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Globus Seminar
April 12, 2012 15:40, Moscow, IUM (Bolshoi Vlas'evskii per., 11)

What is a Morse complex? (A survey from R. Thom to K. Fukaya, via S. Smale and E. Witten)

F. Laudenbach

CNRS — Laboratoire de Mathématiques Jean Leray, Département de Mathématiques, Universite de Nantes
 Video records: Flash Video 415.9 Mb Flash Video 397.4 Mb MP4 397.4 Mb MP4 415.9 Mb

Abstract: Given a compact manifold $M$ equipped with a real-valued function $f$, whose critical points are quadratic non-degenerate and whose critical values are distinct, Marston Morse was able to deduce the so-called Morse inequalities from a local study of the homology near the critical points only. In his 1949 note, his first publication indeed, Rene Thom used the gradient of a Morse function for decomposing $M$ into cells. But, the transversality condition of the stable and unstable manifolds was missing.
This condition on the gradient vector field, now called the Morse-Smale condition, was pointed out by Steve Smale in the early sixties. In high dimension and when $M$ is simply connected, Smale was able to cancel out pairs of the critical points which do not contribute to the homology. On this occasion, Smale discovered the so-called Morse complex, an algebraic $Z$-complex based on the critical points of $f$ whose differentials count the gradient orbits which connects critical points of successive indices.
In 1982, Edward Witten rediscovered this complex by deforming the Laplacian by means of the given Morse function. The de Rham-Witten complex, that is, the space $\Omega^*(M)$ of differential forms on $M$ equipped with a co-boundary operator deformed «a la Witten», has the Morse complex as its semi-classical limit. This approach allowed analysts to take the case when $M$ has a non-empty boundary into account. More recently, I found a direct topological approach to this, that is, a right notion of pseudo-gradient adapted to the boundary allowing me to build a complex which calculates the homology of $M$, or the relative homology $H_*(M,\partial M)$, according to the type of adapted pseudo-gradient used.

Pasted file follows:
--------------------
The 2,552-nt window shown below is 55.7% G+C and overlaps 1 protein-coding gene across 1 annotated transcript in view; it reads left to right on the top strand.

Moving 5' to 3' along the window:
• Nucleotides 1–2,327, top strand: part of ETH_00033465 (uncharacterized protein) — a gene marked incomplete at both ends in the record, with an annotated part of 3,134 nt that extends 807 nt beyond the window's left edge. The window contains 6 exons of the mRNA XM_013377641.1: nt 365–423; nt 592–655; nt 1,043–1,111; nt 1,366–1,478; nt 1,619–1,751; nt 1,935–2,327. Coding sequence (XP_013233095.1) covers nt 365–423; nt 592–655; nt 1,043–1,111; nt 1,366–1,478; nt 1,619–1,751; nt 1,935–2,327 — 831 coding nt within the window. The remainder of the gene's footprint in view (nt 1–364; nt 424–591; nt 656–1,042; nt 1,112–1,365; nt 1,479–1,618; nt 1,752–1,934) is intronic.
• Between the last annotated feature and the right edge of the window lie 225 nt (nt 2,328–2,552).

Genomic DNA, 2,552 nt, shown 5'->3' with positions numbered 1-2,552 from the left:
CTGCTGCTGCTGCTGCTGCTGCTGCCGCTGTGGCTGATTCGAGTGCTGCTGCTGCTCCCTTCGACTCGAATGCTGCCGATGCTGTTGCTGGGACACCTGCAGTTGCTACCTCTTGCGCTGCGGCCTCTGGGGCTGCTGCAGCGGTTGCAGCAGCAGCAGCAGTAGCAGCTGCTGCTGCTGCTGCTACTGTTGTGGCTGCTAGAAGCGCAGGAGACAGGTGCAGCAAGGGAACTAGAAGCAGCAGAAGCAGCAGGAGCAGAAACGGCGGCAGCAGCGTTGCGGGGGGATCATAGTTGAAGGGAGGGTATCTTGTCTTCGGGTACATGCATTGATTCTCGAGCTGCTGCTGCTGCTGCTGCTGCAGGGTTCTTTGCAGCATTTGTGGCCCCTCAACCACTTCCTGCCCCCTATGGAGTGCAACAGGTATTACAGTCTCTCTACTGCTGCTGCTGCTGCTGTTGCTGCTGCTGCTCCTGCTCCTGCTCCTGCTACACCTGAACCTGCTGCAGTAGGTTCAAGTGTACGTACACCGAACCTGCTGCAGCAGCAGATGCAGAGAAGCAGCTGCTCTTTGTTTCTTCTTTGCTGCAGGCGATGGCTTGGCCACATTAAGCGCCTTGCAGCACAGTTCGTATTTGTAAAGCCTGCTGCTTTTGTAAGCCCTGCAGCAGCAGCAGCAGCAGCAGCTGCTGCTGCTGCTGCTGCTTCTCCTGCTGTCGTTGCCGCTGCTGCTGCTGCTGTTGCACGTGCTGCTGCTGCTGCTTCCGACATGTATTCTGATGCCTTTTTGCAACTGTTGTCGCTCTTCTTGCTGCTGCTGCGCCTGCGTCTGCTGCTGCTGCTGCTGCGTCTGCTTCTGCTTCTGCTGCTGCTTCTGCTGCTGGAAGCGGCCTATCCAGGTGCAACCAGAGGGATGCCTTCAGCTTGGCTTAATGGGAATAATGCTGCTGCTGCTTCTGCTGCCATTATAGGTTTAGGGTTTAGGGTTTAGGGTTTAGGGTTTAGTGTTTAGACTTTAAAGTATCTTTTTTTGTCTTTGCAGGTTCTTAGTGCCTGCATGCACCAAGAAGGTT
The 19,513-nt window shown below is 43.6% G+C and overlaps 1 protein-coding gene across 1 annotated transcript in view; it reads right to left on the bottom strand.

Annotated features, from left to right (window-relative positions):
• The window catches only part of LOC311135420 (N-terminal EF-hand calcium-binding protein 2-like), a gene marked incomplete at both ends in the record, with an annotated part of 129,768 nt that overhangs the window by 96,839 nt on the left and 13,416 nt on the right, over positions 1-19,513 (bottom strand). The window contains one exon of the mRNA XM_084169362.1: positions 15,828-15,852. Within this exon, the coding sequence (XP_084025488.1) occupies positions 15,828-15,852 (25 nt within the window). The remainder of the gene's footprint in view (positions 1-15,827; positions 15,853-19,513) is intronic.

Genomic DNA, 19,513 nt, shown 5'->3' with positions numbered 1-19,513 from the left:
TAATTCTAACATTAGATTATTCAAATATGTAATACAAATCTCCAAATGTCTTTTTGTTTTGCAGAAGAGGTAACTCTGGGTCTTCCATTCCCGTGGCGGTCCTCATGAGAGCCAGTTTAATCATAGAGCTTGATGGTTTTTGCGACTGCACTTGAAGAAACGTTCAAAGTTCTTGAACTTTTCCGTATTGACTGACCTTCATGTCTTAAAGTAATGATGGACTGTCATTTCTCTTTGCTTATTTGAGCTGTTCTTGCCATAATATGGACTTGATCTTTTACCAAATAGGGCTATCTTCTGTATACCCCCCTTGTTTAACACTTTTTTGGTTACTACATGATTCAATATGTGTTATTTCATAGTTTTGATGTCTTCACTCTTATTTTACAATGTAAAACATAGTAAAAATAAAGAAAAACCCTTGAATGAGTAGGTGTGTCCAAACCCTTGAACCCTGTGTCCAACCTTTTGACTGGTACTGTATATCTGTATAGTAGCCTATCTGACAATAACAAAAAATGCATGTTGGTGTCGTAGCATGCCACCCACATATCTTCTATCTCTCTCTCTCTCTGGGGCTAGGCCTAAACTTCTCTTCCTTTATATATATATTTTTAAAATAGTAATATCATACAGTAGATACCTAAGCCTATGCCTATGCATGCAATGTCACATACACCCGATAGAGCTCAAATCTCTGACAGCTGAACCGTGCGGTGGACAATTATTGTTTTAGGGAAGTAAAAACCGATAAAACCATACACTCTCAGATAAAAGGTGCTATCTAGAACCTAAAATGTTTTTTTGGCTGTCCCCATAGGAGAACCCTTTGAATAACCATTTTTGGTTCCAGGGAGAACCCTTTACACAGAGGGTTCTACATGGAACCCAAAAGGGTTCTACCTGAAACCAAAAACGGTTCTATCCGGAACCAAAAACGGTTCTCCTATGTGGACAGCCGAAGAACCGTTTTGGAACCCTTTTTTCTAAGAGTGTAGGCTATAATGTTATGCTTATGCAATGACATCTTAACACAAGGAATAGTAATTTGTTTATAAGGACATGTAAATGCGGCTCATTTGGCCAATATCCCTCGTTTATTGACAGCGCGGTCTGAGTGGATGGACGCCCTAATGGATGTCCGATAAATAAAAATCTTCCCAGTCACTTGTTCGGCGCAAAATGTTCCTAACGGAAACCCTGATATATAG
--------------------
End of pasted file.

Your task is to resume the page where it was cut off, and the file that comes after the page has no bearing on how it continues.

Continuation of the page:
All these complexes are stable under small perturbations of the function $f$ and its pseudo-gradient $X$. This is the starting point of Kenji Fukaya when $M$ is closed. By multi-intersecting the stable/unstable manifolds of $X$ with stable/unstable manifolds of perturbations of $X$, Fukaya equipped the Morse complex with a rich mutiplicative structure, an $A_\infty$-structure indeed.
This also works in the case of non-empty boundary. For instance, consider the Borromean rings $L$ in $S^3$ endowed with the standard height function and define $M$ as the complementary in $S^3$ to a small open tubular neighborhood of $L$. In this case, the third product in the infinite series yields a Morse approach to the Massey product.